A free video tutorial from Jimmy Mathew
Agile Coach, Trainer
4.2 instructor rating • 25 courses • 38,300 students
Learn more from the full courseScrum Tales: Scrum Training Through Real Life Scenarios
This course captures 6 such scenarios, stories from Scrum teams.
33:21 of on-demand video • Updated October 2021
- This course captures 6 scenarios, stories from Scrum teams.
- Experience Scrum with practical scenarios
- Gain more confidence in facing scenario bases questions on scrum
- Each scenario is analyzed within the Scrum Framework.
- A new perspective, a better understanding of scrum in practice.
- Includes bonus lecture with exclusive discounts for other courses.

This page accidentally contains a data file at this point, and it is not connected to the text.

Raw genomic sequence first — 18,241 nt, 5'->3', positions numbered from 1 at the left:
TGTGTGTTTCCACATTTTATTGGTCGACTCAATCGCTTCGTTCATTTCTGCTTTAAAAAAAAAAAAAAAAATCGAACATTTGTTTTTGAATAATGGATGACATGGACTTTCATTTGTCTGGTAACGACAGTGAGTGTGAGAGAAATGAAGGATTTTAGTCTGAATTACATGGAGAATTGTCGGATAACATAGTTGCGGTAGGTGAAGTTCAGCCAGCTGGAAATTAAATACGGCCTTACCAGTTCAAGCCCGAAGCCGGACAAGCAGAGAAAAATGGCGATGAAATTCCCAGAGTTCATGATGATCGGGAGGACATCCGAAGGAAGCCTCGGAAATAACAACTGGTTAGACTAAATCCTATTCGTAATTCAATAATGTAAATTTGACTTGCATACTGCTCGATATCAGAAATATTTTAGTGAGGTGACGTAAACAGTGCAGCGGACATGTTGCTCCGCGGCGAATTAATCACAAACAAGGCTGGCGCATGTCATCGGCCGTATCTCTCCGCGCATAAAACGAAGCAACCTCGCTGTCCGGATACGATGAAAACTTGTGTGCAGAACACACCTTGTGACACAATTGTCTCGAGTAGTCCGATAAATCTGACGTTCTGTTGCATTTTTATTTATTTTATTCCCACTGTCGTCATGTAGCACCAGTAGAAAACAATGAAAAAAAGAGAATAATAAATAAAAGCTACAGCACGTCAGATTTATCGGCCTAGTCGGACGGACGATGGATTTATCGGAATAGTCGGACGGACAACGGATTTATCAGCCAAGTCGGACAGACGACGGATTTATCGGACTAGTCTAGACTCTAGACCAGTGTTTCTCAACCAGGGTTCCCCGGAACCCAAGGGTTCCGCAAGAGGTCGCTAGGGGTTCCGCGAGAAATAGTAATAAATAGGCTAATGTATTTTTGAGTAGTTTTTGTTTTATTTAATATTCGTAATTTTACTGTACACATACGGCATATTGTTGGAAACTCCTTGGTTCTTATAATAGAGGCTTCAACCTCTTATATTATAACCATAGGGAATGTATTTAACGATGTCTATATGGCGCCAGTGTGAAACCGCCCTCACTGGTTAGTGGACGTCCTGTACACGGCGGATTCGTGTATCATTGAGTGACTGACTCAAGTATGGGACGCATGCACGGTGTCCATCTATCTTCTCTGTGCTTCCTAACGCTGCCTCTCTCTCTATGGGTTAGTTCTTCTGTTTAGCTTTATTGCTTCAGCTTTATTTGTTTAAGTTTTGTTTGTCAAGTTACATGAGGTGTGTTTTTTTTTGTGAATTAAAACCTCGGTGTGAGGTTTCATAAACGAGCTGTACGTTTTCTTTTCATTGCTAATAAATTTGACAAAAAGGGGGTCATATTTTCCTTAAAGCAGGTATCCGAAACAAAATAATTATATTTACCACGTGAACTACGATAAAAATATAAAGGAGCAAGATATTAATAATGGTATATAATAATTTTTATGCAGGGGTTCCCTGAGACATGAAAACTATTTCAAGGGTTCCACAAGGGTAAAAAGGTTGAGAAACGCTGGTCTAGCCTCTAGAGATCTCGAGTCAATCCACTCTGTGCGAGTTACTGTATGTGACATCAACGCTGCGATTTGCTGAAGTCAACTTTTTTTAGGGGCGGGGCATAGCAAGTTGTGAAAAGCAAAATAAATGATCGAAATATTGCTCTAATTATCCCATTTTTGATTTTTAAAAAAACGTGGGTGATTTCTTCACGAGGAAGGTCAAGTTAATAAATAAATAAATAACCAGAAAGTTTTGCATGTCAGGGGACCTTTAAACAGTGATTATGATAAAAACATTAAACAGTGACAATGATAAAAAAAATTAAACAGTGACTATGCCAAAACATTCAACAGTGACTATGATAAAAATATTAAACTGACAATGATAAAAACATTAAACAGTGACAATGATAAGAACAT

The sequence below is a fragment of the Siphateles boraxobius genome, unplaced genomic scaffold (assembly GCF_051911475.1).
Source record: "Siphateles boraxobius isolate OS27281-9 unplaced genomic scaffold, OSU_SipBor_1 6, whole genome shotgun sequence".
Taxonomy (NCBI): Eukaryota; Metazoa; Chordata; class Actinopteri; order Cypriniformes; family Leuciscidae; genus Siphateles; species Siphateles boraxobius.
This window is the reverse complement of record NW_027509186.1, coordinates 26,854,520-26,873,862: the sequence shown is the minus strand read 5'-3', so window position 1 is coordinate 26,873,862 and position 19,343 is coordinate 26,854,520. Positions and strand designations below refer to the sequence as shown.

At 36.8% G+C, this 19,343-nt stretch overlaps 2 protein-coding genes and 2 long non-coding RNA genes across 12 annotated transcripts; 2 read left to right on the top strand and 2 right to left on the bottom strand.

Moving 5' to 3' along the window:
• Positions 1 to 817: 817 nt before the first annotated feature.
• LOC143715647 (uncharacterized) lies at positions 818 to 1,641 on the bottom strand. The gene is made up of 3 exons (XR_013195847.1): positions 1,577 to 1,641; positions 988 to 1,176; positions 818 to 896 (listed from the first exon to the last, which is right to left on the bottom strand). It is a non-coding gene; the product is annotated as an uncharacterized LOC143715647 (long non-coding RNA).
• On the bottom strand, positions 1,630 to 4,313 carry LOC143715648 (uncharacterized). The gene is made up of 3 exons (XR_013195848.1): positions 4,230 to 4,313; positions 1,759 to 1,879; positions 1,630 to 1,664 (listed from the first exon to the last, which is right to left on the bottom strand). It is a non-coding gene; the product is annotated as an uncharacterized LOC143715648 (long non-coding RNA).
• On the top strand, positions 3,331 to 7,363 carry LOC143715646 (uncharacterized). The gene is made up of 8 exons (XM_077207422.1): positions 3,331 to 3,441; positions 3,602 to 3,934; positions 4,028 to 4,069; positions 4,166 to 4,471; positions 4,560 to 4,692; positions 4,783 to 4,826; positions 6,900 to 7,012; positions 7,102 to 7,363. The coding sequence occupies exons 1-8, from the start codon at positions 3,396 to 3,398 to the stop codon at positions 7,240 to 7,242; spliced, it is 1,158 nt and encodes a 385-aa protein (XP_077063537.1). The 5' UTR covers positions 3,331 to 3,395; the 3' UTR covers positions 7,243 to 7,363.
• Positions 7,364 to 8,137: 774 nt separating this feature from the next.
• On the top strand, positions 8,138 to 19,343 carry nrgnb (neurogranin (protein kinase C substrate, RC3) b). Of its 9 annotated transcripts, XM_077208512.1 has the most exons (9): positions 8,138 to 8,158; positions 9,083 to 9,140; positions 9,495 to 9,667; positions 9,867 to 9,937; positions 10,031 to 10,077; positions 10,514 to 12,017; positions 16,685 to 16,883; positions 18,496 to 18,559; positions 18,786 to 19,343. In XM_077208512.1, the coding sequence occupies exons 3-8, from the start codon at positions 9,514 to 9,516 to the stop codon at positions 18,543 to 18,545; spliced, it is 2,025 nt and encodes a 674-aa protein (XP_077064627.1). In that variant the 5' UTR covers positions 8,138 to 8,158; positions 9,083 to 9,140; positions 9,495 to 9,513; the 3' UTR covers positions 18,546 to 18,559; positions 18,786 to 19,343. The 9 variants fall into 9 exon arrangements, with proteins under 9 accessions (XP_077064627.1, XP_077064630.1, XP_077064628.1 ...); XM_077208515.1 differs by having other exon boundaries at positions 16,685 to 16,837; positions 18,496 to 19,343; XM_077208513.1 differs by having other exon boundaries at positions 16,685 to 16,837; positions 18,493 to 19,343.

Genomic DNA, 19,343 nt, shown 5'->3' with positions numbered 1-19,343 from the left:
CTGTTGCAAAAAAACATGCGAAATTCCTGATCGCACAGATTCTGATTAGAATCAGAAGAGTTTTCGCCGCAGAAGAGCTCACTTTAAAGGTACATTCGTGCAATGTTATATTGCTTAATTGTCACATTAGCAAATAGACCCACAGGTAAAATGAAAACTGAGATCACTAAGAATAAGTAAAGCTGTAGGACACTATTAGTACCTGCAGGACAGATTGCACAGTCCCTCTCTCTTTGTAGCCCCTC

English Welcome back; here, we will have a quick visit to the Scrum framework. If you have good knowledge of Scrum, you can skip this section and move on to the next section. Let's start with the Scrum framework. Every software project is intended to convert a number of requirements into working software, an Increment, or a change. Scrum follows an iterative and Incremental approach. The work is carried out in multiple iterations called Sprints. Sprint is time -boxed to a maximum of one month. The purpose of Sprint is to create a potentially shippable Increment of working software. Before getting into the details of this process, let's discuss different roles defined in Scrum. Developers are the people in the Scrum Team that are committed to creating any aspect of a usable Increment for each Sprint. They decide how they are going to create a shippable Increment at the end of the Sprint. They have all the skills required to convert the selected requirements into the "done" shippable Increment. The specific skills needed by the Developers vary with the domain of work. Developers are always accountable for Creating a plan for Sprint. This will be in the form of Sprint Backlog, which we will see later. They are accountable for the quality of the product. Every day they inspect and adapt their plan to maximize the chances of achieving the Sprint Goal. The Product Owner is responsible for maximizing the value of the product, resulting from the work of the team. He owns the requirements. This activity consists of detailing backlog items, ordering or prioritizing them to maximize the value, and clearly communicating them to the team. They develop and explicitly communicate a clear Product Goal. The Product Owner may delegate some of the Product Backlog management responsibilities to others. But the accountability remains with the Product Owner. The Scrum Master is a true leader, a facilitator, and a coach. The Scrum Master is responsible for promoting and supporting Scrum. Scrum Masters do this by helping everyone understand Scrum theory, practices, rules, and values. He or She ensures that the Scrum is understood and enacted by the team. He or She facilitates the Scrum events as required. Scrum Master makes sure the impediments for the development are removed. The Product Owner, the Developers, and the Scrum Master, together referred to as the Scrum Team. The Scrum Team is small enough to remain nimble and large enough to complete significant work within a Sprint, typically ten or fewer people. Product Backlog captures all the requirements needed to be included in the product. This is created and maintained by the Product Owner. The Product Backlog is an ordered list of everything that is known to be needed in the product. Sprint starts with a Sprint Planning meeting. This is time -boxed to 8 hours for one-month Sprints. For shorter Sprints, it is usually shorter. The Product Owner explains the Product Backlog items and explains the expectations. The whole Scrum Team then collaborates to define a Sprint Goal that communicates why the Sprint is valuable to stakeholders. Through discussion with the Product Owner, the Developers select items from the Product Backlog to include in the current Sprint. Developers select items for upcoming Sprint based on their capacity. Team velocity, the size of work that they have successfully delivered in the last Sprint, helps as a guideline while deciding their capacity for the next Sprint. In other words, what is going to be included in the Sprint is decided here? The team creates an initial plan for converting the selected items to a shippable Increment. This may be in the form of technical tasks for each selected item, or maybe only for items to start with. This explains how the team is going to achieve the Sprint Goal. The Sprint Goal, selected backlog items, with a plan for achieving it, make the Sprint Backlog. Developers own the Sprint Backlog and keep it updated throughout the Sprint. They start working on the selected backlog items towards creating the Increment to achieve the Sprint Goal. They do design, development, and testing all in the same Sprint. They will do whatever is required to achieve the Sprint Goal. Every day, Developers do a Daily Scrum meeting. This is of 15 minutes duration. This takes the form of a stand-up meeting, where they collaborate and decide on actions to be done before the next Daily Scrum. It is kind of quick daily planning. Normally, it takes a form where every member answer three questions. What have I done since the last daily scum for achieving the Sprint Goal? What am I going to do till the next Daily Scrum? Do I see any threats for the Sprint Goal? At the end of the Sprint, the Scrum team, and other stakeholders, as invited by the Product Owner, conduct a Sprint Review. This is time -boxed to 4 hours for one-month Sprints. For shorter Sprints, it is usually shorter. During the Sprint Review, the Scrum Team and stakeholders collaborate about what was done in the Sprint. Based on that and any changes to the Product Backlog during the Sprint, attendees collaborate on the next things that could be done. This is not just a status meeting. The presentation of the Increment is intended to elicit feedback and foster collaboration. The Sprint Retrospective is an opportunity for the Scrum Team to inspect itself and create a plan for improvements to be enacted during the next Sprint. This is time -boxed to 3 hours for one-month Sprints. For shorter Sprints, it is usually shorter. There are different methods used for retrospectives. For example, the team may try to find out What went well, what didn't go well, what are areas of improvement. Both Sprint Review and Sprint Retrospective may have an outcome that impacts the next Sprint Planning. A new Sprint starts immediately after the previous Sprint ends; there is no gap in between. Scrum teams conduct Sprints one after the other, creating software Increments in an iterative and Incremental way. As mentioned before, the team create tested and shippable Increment at the end of each Sprint. It may get deployed as it is or waits for further Increments. However, the team will keep on producing shippable Increments. As we have already seen, there are 3 roles, 3 artifacts and 4 ceremonies in Scrum. The roles are Product Owner, Developers, and Scrum Master. The ceremonies are Sprint Planning, Daily Scrum, Sprint Review, and Sprint Retrospectives. The artifacts are Product Backlog, Sprint Backlog, and the Increment.